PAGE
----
Necrotizing fasciitis ("Flesh-eating" bacteria)    
Norovirus (previously known as Norwalk virus)    

P   Back to top

Pediculosis/Phthiriasis (body lice)    
Pediculosis/Phthiriasis (head lice)     
Pelvic inflammatory disease (PID) sexually transmitted
Pertussis (Whooping cough)    
Plague (Yersinia pestis infection)    
Plesiomonas shigelliodes    
Pneumococcal disease (Streptococcus pneumoniae)    
Polio (Poliomyelitis infection)
Powassan virus    
Prion diseases (TSE or CJD)       
Pseudomonas folliculitis    

Q   Back to top   

Q Fever    

R   Back to top

Raccoon roundworm (Baylisascaris procyonis)    
Refugee health    
Reptile-associated salmonellosis 
Respiratory syncytial virus (RSV)    
Reye syndrome  
Rheumatic fever    
Ricin poisoning   
Rocky Mountain spotted fever (RMSF)      
Rubella (German measles)   

S   Back to top

Saint Louis encephalitis (SLE)
Salmonella infection (Salmonellosis)  
Salmonella Typhi
(Typhoid fever)    
Severe acute respiratory syndrome (SARS or SARS-CoV)    
Sexually transmitted diseases (STDs) bacterial (other than HIV)   
Sexually transmitted diseases - Expedited Partner Therapy (EPT)   
Shiga toxin-producing E-coli (STEC)    
Shingles (Herpes zoster)    
Smallpox infection 
Spotted fever rickettsiosis, including RMSF
Spring seminars 2014
Streptococcal infections (strep)    
Streptococcal pharyngitis (strep throat)    
Streptococcus pneumoniae infections, including invasive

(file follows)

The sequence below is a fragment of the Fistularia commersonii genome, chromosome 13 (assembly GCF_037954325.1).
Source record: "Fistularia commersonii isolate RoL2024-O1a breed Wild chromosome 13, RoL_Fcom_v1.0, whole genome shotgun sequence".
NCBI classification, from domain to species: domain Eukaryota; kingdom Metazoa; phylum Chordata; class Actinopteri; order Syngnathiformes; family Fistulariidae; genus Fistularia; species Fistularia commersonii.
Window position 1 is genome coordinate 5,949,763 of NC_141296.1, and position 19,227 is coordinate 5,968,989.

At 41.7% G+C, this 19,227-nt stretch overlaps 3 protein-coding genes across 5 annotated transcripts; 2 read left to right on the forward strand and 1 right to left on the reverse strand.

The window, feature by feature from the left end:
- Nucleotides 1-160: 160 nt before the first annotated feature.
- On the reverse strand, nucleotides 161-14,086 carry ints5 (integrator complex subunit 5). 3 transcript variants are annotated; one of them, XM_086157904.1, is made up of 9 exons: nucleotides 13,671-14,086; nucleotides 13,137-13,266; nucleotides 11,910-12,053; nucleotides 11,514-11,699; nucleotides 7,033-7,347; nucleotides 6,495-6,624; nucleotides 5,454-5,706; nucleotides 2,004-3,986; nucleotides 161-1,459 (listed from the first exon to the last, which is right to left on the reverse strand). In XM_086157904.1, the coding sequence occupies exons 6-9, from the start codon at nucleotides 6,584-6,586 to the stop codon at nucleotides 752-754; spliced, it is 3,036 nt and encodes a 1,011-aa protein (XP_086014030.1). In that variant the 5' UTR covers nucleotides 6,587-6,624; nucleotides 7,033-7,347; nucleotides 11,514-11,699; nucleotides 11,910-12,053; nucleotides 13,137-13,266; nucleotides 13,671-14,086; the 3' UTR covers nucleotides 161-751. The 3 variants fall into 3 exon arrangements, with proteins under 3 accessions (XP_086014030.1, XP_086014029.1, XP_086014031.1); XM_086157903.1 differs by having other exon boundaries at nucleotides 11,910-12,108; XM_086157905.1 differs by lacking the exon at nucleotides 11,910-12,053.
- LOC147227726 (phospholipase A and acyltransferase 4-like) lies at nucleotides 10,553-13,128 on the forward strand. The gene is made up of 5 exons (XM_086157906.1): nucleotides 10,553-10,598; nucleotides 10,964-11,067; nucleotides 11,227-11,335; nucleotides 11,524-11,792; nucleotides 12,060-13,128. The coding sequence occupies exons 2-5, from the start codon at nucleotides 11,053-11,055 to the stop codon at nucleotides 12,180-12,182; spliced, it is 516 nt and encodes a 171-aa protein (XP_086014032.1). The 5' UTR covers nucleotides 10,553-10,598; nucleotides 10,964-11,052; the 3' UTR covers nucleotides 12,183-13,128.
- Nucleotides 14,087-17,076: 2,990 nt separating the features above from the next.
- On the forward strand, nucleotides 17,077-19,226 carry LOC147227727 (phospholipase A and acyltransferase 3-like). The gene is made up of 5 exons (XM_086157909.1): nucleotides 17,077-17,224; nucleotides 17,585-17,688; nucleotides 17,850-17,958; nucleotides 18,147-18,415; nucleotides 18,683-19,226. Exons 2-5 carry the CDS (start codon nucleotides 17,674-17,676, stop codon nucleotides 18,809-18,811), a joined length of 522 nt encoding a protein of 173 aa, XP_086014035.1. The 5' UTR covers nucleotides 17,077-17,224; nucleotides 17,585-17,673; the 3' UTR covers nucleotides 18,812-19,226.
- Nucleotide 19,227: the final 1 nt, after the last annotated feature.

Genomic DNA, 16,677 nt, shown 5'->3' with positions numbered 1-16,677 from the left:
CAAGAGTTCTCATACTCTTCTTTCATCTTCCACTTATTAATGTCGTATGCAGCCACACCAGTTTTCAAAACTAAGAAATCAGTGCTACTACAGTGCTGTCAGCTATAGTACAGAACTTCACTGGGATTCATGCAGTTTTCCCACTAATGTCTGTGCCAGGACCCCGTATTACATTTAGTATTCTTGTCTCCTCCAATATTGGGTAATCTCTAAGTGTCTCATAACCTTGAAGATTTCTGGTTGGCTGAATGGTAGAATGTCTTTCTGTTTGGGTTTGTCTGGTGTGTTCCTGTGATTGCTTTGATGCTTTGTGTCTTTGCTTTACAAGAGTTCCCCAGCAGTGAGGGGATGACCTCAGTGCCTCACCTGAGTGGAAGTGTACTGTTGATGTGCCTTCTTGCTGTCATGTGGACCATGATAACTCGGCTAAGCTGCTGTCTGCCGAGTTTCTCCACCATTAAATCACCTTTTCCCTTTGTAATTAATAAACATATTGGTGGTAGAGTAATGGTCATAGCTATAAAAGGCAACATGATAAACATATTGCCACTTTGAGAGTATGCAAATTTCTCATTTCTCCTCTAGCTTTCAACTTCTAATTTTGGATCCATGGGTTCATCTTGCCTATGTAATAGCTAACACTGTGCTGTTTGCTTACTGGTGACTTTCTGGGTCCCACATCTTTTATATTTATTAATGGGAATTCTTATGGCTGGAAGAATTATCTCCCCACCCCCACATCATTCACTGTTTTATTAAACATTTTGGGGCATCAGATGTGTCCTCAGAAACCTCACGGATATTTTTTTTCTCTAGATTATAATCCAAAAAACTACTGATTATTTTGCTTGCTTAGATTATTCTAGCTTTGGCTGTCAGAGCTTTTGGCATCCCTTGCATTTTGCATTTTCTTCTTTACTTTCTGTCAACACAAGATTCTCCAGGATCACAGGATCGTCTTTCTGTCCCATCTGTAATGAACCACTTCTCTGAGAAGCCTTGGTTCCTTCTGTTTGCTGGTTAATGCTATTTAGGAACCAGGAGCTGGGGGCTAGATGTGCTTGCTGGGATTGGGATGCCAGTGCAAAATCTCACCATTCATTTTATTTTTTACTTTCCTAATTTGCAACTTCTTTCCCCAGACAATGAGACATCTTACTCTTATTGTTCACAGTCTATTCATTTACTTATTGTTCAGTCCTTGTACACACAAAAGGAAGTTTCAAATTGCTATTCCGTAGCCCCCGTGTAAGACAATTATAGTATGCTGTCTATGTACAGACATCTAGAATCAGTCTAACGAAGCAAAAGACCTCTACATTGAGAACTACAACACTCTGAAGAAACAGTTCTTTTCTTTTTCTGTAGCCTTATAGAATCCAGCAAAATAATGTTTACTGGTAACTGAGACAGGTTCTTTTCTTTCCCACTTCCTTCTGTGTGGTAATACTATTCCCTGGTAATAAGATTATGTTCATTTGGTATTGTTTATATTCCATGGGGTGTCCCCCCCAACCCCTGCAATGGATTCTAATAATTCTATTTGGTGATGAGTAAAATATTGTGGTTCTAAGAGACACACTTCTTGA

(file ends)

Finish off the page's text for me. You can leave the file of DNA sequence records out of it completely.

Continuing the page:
Swimmer’s itch (Cercarial dermatitis)    

T   Back to top

Tetanus (Lockjaw)    
Tickborne diseases     
Toxic shock syndrome (TSS)    
Transmissible spongiform encephalopathy (TSE, CJD)    
Tuberculosis (TB)    
Typhoid fever (Salmonella typhi) 
Typhus fever   

V   Back to top

Vaccine information - adults   
Vaccine information - children
Vaccine information - safety    
Vaccine information - school requirements   
Vaccine preventable diseases  
Vaccines for children (VFC)  
Vancomycin-resistant enterococci (VRE)    
Varicella (Chickenpox)    
Vibriosis non-cholera    
Viral hemorrhagic fevers (Ebola, Crimean-Congo, Lassa, Marburg viruses)  
Viral hepatitis infection    
Viral meningitis   
VISA VRSA (vancomycin-intermediate/resistant Staphylococcus aureus)   

W   Back to top

West Nile virus (WNV) 
Western equine encephalitis (WEE)  
Whooping cough (Pertussis)    
Wisconsin AIDS/HIV program notes    
Wisconsin Epi Express   
Wisconsin Hepatitis C program   
Wisconsin Immunization billing manual (for Local health departments) 
Wisconsin Immunization program  
Wisconsin Immunization Registry (WIR) 
Wisconsin State Health Plan: Healthiest Wisconsin 2020   

Y   Back to top   

Yellow fever
Yellow fever - Vaccine center certification    

Last Revised: September 10, 2014